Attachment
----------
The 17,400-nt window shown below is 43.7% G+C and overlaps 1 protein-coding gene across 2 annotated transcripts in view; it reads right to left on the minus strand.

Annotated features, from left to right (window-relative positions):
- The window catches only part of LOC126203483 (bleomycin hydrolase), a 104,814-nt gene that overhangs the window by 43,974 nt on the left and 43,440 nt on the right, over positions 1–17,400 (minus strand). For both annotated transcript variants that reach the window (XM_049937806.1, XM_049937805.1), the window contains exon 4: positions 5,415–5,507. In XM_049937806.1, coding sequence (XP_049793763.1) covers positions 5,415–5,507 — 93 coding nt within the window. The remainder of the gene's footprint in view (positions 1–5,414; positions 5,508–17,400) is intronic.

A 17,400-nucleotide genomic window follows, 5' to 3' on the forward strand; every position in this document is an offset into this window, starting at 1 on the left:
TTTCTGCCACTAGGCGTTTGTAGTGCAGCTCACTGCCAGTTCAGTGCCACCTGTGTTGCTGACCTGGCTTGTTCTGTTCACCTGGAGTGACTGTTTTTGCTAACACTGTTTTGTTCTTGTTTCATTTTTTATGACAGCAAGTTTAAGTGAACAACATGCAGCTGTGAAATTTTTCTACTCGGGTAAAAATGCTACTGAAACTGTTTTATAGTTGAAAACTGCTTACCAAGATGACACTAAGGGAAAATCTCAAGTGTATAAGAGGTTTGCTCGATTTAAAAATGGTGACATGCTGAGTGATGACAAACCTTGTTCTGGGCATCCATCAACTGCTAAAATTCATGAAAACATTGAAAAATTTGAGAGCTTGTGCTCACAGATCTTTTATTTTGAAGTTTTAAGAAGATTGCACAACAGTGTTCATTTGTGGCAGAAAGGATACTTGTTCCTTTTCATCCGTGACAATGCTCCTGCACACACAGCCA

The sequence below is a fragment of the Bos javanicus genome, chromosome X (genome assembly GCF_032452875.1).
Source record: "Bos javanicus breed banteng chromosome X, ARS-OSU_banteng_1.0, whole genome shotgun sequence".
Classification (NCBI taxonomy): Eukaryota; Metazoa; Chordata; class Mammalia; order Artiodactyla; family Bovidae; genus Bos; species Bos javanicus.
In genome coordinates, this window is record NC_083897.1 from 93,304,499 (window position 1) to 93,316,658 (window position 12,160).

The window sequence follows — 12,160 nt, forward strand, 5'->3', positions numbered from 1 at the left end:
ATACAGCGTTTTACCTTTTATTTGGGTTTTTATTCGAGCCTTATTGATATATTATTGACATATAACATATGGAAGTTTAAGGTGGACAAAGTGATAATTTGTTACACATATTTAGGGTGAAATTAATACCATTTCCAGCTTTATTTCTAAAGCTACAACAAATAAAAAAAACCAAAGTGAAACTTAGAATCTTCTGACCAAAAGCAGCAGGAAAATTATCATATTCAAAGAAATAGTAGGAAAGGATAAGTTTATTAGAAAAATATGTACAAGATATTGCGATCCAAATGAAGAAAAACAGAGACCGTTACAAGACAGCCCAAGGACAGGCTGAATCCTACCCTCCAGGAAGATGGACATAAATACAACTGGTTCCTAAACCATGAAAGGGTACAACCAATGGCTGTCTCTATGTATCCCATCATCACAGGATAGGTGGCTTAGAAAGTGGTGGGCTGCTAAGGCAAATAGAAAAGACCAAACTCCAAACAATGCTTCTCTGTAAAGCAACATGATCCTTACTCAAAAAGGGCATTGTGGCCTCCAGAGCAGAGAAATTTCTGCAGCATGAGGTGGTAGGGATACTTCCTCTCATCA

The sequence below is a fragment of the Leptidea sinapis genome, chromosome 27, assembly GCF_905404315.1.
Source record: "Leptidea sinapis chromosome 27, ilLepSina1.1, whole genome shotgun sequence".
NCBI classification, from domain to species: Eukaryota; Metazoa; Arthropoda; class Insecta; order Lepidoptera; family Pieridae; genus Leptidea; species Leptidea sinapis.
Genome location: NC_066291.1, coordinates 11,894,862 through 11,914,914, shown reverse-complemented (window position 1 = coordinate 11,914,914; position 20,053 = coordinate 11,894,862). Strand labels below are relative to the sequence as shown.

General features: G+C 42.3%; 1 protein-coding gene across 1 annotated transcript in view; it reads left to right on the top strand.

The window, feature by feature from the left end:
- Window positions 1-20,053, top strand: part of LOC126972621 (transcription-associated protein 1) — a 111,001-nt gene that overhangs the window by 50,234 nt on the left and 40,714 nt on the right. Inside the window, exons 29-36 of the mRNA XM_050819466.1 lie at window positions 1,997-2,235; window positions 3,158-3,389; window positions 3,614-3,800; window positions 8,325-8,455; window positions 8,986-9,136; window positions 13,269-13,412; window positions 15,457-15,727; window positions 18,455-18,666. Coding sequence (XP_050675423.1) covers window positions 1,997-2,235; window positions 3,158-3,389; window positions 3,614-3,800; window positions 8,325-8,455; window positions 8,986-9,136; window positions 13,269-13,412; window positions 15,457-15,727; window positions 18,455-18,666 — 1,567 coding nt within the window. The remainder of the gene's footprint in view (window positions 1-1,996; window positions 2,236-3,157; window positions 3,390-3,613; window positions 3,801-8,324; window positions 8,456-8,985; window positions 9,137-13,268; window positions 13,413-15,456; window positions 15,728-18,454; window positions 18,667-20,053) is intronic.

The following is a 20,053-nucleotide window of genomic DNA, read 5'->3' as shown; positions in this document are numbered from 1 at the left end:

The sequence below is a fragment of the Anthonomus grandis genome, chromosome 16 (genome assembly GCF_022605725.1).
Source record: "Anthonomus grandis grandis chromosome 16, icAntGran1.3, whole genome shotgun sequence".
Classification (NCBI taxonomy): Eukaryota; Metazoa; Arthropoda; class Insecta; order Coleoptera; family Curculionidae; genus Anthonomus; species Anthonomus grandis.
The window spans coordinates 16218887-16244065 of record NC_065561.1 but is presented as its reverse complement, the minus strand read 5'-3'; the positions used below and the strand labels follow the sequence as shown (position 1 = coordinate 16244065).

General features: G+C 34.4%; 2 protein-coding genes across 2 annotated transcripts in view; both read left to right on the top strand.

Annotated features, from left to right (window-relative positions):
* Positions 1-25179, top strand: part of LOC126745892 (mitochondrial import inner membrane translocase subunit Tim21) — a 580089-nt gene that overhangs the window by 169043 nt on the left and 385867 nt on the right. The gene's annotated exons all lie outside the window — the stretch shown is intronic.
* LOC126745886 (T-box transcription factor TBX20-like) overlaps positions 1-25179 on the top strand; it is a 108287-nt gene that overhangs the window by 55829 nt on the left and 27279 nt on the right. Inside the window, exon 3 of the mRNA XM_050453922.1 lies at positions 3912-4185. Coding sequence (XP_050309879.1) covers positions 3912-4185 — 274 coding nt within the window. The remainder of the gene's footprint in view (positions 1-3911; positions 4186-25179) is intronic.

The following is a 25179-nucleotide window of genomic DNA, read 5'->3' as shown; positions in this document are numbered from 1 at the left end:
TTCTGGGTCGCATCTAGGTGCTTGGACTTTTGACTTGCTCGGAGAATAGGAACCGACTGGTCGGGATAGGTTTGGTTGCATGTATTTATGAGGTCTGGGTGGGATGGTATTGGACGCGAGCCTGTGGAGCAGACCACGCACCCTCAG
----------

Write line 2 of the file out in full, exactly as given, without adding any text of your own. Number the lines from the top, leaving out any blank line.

Annotated features, from left to right (window-relative positions):